Not sure what he thought he was going to accomplish on that call on Friday but I can assure you all he did was create resentment and kill morale.  Everyone is just sitting around waiting for the bad news,”  an employee said.

Armstrong handled the employee meeting, and firing, wrong on so many levels that one doesn’t know where to begin.

But for starters…

  • his tone was punitive from the outset and not in the least bit encouraging.  He missed a huge opportunity to showcase his human side.  A more sensitive communications approach would have resulted in at least a neutral tone in the ensuing media coverage vs. the bashing he’s endured.
  • there was no exchange of information…just Armstrong telling, telling, and telling some more.  I’m not suggesting he run AOL by committee, but inviting suggestions from his employees to help stave off a Patch implosion gives his employees “skin in the game” and a sense of ownership, collaboration and hope.
  • he was ambiguous.  He implied to analysts on the preceding day that the shrinking of the Patch network would mean employee layoffs.  But 24 hours later he was telling employees that layoffs could perhaps be avoided (by selling some of the Patch sites). When there’s a lack of clarity and direction, imaginations run wild and it’s human nature, in such situations, to think the worst.  His lack of clarity means that even Patch’s best employees are concerned about their livelihoods and are updating their resumes too.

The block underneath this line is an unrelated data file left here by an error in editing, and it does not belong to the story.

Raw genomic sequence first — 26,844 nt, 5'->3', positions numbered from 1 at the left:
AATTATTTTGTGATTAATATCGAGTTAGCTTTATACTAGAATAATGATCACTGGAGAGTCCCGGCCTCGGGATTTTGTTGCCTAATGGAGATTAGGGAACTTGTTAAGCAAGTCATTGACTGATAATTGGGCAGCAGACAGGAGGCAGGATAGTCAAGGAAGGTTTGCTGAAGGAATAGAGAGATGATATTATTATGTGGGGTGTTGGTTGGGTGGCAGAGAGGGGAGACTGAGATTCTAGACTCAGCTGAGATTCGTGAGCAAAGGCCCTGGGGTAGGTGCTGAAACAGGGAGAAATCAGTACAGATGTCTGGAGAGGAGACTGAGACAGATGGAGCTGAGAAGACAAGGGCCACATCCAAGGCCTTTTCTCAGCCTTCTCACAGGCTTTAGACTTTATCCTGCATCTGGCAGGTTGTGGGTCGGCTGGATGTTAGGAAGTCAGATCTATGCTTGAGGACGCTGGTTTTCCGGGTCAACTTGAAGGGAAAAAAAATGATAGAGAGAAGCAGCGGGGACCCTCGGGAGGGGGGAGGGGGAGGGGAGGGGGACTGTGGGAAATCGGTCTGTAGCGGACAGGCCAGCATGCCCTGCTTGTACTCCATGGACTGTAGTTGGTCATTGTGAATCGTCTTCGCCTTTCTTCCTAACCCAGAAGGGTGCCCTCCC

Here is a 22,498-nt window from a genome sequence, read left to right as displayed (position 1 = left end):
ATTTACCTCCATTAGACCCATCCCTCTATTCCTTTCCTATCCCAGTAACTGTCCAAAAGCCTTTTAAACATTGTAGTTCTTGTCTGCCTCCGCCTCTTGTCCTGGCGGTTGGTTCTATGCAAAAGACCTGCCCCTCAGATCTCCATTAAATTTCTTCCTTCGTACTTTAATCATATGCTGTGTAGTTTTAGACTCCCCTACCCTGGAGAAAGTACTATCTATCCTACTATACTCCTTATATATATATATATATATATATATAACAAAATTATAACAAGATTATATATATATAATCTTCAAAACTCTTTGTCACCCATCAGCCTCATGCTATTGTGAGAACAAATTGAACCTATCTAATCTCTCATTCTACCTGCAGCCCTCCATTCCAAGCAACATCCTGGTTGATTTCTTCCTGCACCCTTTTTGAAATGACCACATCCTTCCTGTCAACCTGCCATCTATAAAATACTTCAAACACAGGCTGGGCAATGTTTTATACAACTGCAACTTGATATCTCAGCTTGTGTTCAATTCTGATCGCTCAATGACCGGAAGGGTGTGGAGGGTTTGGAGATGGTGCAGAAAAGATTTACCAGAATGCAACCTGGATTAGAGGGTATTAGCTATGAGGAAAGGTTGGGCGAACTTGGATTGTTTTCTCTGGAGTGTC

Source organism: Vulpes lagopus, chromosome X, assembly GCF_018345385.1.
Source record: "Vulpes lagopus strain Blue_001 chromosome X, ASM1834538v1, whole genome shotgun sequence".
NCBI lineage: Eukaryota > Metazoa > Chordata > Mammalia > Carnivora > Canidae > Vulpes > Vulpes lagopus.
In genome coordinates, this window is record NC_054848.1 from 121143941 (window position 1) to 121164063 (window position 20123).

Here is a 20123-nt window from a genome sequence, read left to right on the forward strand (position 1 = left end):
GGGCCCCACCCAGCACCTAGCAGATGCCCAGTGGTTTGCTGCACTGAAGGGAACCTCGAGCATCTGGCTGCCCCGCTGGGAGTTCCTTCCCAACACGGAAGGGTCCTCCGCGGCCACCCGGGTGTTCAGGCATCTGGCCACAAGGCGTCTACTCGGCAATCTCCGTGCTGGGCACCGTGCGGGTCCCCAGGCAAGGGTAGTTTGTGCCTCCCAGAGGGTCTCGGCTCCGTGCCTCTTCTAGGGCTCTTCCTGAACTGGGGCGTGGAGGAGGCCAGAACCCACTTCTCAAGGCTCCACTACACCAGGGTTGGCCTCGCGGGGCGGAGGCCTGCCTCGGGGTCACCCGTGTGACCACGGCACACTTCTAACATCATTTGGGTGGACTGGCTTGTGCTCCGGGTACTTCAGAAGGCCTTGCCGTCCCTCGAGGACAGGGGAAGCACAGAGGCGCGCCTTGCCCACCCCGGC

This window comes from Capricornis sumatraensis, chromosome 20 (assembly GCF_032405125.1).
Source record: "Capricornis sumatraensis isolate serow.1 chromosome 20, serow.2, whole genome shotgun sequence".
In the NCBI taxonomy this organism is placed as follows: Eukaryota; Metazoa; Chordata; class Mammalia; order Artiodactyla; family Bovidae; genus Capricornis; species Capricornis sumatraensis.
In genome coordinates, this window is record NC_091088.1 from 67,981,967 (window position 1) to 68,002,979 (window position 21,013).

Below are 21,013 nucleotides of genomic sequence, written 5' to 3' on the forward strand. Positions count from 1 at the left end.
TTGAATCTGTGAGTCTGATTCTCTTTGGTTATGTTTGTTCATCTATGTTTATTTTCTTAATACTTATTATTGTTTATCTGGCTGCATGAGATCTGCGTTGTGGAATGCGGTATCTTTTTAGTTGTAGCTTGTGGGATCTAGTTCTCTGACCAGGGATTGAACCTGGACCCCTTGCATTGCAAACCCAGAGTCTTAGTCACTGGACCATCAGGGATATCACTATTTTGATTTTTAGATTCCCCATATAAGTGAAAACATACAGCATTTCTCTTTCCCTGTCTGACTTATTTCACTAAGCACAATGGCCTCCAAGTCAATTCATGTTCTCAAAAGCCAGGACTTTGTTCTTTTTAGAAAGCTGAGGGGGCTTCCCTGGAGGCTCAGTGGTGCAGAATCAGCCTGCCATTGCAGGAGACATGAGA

• since then, Armstrong has largely been invisible, further heightening anxiety among his employees.

CEO.com reports that

  • up to 50 percent of a company’s reputation comes down to its leadership.  How are you feeling about AOL today?
  • the reputation of a company’s CEO has a marked impact on customer purchasing decisions and investors’ investing decisions.  Are you buying from or investing in AOL today?
  • there’s an 80% chance a company’s stock will drop 20% in a single month during a CEO’s administration and a good reputation speeds the way to recovery.

What CEO reputational qualities have the greatest impact on the overall reputation of the organizations they serve?  All Mr. Armstrong had to do was ask and listen: